The year is 2017, and there are still people who act as though the Internet isn't the real world.
I'm sorry if it seems obvious to you that actions taken and words written online are published utterances and can have the same impact as if you shouted them at a judge in a trial.
But recent digital hijinks suggest some folks aren't hearing the message that things that happen online are not "virtual" or "cyber" or any other term that suggests ephemerality or a less-grounded reality. They aren't getting it, even though that message has been delivered repeatedly by courts, employers, social groups and colleges, as well as racial and religious minorities and majorities.
The Internet is real and it has real-world consequences. Why is that so hard to understand? The answer lies wedged somewhere in the mess of psychology, political culture and the Internet attention economy that has invaded modern life.
Example one: Dr. June Chu, who resigned as a dean at Yale in June because of controversy over Yelp reviews, including one in which she labelled a Japanese restaurant as perfect for "white trash."
Chu has a degree in psychology from Bryn Mawr College, as well as graduate degrees from the University of California, Davis, and Harvard. In a response to the publication of her reviews, Chu wrote that she had "learned a lot this semester about the power of words and about the accountability that we owe one another."
My question is, just this semester?
Example two, from Canadian Twitter: The May debacle of several senior media leaders chortling about kicking in money to fund a "cultural appropriation prize." In the aftermath, some of these powerful figures found their careers derailed, while others scrambled to distribute apologies, both inside and outside their organizations.
Let's not argue whether the media moguls were meaner and more immature than the "online mob" that told them their conduct was gross, but rather focus on what other, savvier users of the service wondered: "Do they not know we can see them?" It was rather bewildering that long-time journalists devoted to the written word didn't realize they were creating a shameful, very permanent record.
A final example: U.S. President Donald Trump, whose tweets routinely undermine his administration. Multiple court rulings regarding his Muslim Immigration ban reference his Twitter account in an attempt to determine his true intentions, while he could be in personal legal jeopardy if his tweets regarding the Russia bonfire are found to show obstruction of justice or even just evidence of a guilty mind.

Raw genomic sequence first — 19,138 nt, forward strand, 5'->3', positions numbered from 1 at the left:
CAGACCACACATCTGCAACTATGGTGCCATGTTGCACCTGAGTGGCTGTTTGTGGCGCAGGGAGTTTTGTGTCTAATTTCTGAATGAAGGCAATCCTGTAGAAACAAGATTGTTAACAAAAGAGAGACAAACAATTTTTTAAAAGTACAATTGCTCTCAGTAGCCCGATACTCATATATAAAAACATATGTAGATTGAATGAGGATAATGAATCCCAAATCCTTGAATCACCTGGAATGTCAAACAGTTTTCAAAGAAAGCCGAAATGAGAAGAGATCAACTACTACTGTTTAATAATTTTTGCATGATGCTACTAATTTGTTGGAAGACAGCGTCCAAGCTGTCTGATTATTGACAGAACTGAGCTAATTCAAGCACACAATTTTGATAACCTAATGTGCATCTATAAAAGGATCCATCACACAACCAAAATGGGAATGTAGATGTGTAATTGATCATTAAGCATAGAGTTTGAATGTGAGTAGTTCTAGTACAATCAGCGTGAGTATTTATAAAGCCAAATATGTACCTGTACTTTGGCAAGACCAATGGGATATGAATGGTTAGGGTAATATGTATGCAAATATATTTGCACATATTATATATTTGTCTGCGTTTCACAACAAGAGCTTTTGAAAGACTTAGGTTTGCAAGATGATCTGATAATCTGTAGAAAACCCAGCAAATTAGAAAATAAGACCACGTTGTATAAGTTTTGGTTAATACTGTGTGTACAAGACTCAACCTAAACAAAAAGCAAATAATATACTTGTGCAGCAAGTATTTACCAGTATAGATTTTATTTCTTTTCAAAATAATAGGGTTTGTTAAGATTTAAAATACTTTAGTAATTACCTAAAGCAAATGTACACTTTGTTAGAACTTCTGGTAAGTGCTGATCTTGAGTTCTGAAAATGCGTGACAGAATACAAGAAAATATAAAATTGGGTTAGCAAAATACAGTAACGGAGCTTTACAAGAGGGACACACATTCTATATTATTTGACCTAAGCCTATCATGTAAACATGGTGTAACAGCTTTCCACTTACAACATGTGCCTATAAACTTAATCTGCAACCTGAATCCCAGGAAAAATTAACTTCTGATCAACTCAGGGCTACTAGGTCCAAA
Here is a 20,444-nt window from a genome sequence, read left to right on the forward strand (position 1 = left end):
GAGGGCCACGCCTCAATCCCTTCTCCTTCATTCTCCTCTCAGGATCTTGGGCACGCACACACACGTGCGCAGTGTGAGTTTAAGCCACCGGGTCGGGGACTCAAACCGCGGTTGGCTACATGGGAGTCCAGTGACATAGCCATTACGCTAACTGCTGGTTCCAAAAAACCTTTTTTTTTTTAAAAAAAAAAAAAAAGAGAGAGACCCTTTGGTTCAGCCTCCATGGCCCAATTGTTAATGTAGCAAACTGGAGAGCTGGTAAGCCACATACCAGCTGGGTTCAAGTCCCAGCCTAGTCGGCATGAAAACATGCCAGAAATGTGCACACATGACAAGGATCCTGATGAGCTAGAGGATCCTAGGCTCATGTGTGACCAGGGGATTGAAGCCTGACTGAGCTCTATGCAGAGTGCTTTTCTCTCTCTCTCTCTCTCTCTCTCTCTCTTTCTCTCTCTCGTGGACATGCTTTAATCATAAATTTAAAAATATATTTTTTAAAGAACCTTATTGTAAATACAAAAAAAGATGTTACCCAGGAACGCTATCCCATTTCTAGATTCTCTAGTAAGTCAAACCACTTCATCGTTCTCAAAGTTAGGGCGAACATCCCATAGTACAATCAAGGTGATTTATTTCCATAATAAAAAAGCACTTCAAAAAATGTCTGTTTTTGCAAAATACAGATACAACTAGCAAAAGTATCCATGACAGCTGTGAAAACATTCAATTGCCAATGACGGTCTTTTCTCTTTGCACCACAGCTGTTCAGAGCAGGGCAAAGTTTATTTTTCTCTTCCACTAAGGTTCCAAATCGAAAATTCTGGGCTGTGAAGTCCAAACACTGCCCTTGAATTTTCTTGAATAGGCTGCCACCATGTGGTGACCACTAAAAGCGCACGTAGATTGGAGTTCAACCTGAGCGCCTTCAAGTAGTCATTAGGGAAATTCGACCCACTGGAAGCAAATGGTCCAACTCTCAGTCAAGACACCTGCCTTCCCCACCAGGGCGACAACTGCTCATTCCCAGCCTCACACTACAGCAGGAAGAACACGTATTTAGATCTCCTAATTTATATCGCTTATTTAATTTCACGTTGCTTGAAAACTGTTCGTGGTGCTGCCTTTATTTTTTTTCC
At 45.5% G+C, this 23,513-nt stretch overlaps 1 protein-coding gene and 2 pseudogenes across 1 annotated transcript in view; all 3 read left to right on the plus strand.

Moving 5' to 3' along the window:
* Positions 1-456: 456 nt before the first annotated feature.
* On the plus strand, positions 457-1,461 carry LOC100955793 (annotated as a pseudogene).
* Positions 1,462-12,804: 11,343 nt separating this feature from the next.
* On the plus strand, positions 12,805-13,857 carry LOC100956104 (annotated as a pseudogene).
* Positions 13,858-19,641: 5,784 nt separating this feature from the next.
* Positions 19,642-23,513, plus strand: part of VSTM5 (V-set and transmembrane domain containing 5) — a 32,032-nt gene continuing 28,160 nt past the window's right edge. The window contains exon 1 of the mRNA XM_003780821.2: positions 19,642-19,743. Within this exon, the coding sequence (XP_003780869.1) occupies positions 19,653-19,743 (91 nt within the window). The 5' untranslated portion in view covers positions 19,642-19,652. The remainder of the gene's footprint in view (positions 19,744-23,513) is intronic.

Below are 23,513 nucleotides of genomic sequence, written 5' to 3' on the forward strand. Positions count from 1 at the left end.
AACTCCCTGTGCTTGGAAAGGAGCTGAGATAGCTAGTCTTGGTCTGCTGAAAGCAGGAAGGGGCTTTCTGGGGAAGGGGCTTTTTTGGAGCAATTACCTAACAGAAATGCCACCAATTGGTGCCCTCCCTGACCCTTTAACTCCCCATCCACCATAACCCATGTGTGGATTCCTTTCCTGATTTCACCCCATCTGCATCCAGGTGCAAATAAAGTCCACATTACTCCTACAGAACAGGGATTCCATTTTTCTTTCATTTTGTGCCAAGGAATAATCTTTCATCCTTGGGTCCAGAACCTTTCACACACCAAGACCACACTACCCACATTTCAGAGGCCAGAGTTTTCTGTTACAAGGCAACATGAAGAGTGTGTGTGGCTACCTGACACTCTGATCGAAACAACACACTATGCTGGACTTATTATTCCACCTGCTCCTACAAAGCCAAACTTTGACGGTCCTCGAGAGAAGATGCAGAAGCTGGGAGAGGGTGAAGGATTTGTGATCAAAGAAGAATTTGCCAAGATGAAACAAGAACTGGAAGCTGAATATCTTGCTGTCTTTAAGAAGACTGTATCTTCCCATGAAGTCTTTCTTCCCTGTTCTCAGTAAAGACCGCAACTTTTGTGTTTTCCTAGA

This habit is now rubbing off on his children, as seen in Donald Trump Jr.'s unorthodox decision to tweet screen grabs of e-mails discussing his meeting with Putin-linked lawyers. For their own safety, the Trumps really should heed Hillary Clinton's advice and delete their accounts.
One reflex is to accept that people are just prone to saying dumb stuff, including presidents, media executives and professors at Ivy League colleges. That flies in the face of the idea of humans as rational actors, but also blames individuals for a problem we all have: a failure to properly calibrate our interactions that happen through screens.
"We are witnessing online a digitized version of Lord of the Flies. When you take away authority structures and accountability, many people regress," said John Suler, a clinical psychologist and professor at Rider University in Lawrenceville, N.J.
Suler has been writing and thinking about the way the human mind adapts (or fails to adapt) to the Internet since 2001, and is one of the earliest chroniclers of the "online disinhibition effect:" The idea that when using the Internet, most people "self-disclose or act out more frequently or intensely than they would in person."
His 2016 book, Psychology of the Digital Age: Humans Become Electric, identifies eight different factors that create disinhibition, including online anonymity, a frequently referenced and debated cause for alarm.
But to understand our present moment, where public figures and other people using trackable identities act in totally disinhibited ways online, it's also worth looking at what he calls the most pernicious of the eight. That is "solipsistic introjection," the easy definition of which is: President Trump.
"People who are truly inappropriate online are lashing out not really against other people, but against all the toxic people from their past who are lurking in their imagination and in their unconscious mind," Suler said. This helps explain why someone who disagrees with you online can go from zero to 100 – or "I've never met you" to "I'll burn your house down and kill your family" – in the space of a few tweets.